5 Tips for Training Pregnant Women!
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Let’s be clear: First, the majority of pregnant women should not be doing planks during pregnancy. The reason is in part due to the altered core mechanics during pregnancy, but also simply because their core does not function properly.
Second, there are some women who have great core function who can do some version of planks without risk for diastasis or other core dysfunction. The reason is because the human body, even pregnant, is a resiliant amazing piece of machinery that has been built upon a foundation of strong inner core muscles. That is the great possiblity for our professional athletes and other functional athletic women. And that is important to know because there are indeed women do planks druing pregnancy and do not get diastasis.
As a prenatal fitness professional who is considering doing a plank, you would have to make sure that it is a version that is regressed enough that the woman can breathe easily through it and demonstrate a strong connection to her Core Breathing Belly Pump™ (CBBP). A progression could start with Quadruped, then go to Quadruped with limb lifts, then Quadruped “Beast” with both knees lifted in place. Then she could try a modified (hips in the air) plank on her knees, then see how her core breathing works when she lowers her hips a bit into the more classic plank position. Another option for a modified plank is placing forearms on a raised surface like a couch. In all of these regressions/progressions, the key is to make sure that her CBBP™ functions throughout.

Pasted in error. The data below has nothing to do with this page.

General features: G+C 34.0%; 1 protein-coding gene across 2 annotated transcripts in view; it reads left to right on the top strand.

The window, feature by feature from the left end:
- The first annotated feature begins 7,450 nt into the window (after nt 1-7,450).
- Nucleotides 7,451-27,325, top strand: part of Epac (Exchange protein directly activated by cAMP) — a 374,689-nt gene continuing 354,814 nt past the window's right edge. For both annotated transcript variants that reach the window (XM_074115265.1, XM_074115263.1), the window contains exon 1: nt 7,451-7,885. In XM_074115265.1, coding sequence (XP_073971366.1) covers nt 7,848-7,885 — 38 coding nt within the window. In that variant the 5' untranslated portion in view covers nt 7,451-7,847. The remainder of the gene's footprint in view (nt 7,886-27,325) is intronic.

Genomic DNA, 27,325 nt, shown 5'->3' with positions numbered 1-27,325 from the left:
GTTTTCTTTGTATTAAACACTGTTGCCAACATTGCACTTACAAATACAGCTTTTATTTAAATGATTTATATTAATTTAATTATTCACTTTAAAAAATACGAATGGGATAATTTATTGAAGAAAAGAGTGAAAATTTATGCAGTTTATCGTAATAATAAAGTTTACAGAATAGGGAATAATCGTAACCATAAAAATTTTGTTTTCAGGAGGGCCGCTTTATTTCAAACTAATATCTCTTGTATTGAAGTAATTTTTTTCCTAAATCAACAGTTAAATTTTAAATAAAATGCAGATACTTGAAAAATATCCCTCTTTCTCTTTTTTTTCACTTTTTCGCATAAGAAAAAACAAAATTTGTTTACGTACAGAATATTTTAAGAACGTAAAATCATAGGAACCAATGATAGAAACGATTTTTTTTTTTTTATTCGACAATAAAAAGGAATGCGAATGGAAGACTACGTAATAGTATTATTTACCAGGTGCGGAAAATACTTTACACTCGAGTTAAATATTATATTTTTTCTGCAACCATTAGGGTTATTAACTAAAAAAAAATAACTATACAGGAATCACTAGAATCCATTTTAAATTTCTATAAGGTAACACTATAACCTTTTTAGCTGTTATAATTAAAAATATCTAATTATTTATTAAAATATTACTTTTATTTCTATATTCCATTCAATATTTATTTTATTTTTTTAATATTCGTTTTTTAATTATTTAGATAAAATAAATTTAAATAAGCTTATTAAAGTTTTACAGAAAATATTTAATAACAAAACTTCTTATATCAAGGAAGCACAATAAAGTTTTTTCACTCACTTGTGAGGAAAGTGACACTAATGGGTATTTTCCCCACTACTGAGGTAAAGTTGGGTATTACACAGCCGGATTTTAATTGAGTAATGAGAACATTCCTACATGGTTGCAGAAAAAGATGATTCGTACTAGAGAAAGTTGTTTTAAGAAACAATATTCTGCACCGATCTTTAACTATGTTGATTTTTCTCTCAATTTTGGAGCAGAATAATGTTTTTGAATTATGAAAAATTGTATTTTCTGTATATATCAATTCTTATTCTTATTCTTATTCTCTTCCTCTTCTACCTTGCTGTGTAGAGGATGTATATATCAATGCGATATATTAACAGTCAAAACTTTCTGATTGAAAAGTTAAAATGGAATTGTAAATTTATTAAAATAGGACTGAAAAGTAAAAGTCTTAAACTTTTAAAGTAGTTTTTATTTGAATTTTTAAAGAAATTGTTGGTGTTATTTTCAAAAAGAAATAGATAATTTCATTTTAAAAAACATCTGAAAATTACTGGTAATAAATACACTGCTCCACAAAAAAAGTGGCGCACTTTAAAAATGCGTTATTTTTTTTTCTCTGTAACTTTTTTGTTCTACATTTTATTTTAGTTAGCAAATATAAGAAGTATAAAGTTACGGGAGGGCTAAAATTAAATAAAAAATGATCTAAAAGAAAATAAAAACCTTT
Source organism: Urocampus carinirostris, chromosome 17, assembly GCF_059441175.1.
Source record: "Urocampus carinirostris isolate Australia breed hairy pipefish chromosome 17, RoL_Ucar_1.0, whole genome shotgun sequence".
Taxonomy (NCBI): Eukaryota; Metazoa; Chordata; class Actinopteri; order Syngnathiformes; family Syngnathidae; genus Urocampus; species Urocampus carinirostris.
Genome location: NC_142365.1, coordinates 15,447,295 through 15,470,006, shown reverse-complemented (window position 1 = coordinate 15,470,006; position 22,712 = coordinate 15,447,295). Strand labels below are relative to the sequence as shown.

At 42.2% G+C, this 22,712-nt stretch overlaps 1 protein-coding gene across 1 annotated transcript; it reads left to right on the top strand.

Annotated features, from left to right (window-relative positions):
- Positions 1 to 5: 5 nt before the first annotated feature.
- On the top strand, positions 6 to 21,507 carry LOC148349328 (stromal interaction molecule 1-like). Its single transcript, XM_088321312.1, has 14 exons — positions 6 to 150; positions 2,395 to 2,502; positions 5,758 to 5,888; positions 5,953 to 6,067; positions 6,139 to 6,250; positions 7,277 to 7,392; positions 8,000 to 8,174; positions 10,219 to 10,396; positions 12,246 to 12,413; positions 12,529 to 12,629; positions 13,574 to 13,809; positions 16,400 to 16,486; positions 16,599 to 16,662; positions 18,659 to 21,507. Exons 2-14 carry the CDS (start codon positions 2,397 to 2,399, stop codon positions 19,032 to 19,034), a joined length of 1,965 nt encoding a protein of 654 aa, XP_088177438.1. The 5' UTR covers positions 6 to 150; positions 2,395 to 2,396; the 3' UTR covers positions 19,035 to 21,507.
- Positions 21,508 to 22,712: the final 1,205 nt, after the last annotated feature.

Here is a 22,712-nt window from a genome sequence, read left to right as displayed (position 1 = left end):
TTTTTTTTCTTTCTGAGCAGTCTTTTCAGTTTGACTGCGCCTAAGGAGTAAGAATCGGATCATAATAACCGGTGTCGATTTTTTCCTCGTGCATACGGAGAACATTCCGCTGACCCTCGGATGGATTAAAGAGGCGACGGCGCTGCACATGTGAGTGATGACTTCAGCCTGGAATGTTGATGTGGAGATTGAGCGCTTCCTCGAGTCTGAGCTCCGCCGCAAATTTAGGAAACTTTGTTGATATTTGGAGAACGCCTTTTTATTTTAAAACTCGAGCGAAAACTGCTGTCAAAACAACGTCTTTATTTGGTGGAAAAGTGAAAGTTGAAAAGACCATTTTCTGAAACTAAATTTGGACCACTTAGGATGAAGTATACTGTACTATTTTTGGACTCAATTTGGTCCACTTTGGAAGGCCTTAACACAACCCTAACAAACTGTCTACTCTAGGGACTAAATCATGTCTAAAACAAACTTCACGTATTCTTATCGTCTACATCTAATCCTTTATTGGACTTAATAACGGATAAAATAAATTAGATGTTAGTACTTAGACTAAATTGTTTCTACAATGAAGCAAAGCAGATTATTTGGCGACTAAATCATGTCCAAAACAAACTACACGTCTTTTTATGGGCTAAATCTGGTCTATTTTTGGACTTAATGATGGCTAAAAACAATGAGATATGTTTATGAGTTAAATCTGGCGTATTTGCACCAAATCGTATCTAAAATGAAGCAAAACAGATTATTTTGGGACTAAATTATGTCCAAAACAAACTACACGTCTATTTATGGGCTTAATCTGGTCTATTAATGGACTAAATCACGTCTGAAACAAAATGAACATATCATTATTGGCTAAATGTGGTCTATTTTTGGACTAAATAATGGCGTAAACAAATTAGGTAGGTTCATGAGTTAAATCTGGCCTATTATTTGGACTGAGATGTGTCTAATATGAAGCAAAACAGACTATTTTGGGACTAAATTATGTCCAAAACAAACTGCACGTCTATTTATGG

There has been a history for adoption of blanket-statement rules in the fitness realm. As in the case of pregnant women avoiding planks, these rules sometimes have basis in validity. In the case of doing planks for Diastasis, it IS a good rule for the masses to “NOT do a plank” because most people will do it poorly, reinforce poor core mechanics, and actually aggravate their condition. But this same outcome occurs in both pregnant and non-pregnant populations. The main difference with pregnant women is that they are more prone to risking diastasis recti (although men can suffer diastasis as well).
There is an intention at Fit For Birth to really educate and expand awareness, rather than to simply follow blanket statements. Here are some reasons to remain thoughtful on this topic:
If you are in doubt of your ability to qualify whether or not the plank is too much, don’t do it with your clients. It’s not worth it when there are so many other exercises you can improve over the nine months. Work where you feel totally confident, always.
This is exactly why “Blanket-rules” are so problematic. The rule applies to many, but not all.
James Goodlatte is a Pre & Post Natal Holistic Health Coach whose passion is to heal families by inspiring the use of natural methods and by building a global team of fitness & health professionals to reduce infertility, avoid mechanized childbirth, and lower chronic disease in our infants. As the founder of Fit For Birth, Inc., he is a driving force for providing Continuing Education Credits for the Pre and Post Natal World. As a writer, his articles have been published in a dozen languages and have inspired contact from Pre & Post Natal women as well as health professionals in over 150 countries.
James Goodlatte is a Holistic Health Coach, corrective exercise practitioner, speaker, author, and professional educator. His passion is to heal families by inspiring the use of natural methods and by building a global team of fitness & health professionals to reduce infertility, avoid mechanized childbirth, and reduce chronic disease in our infants.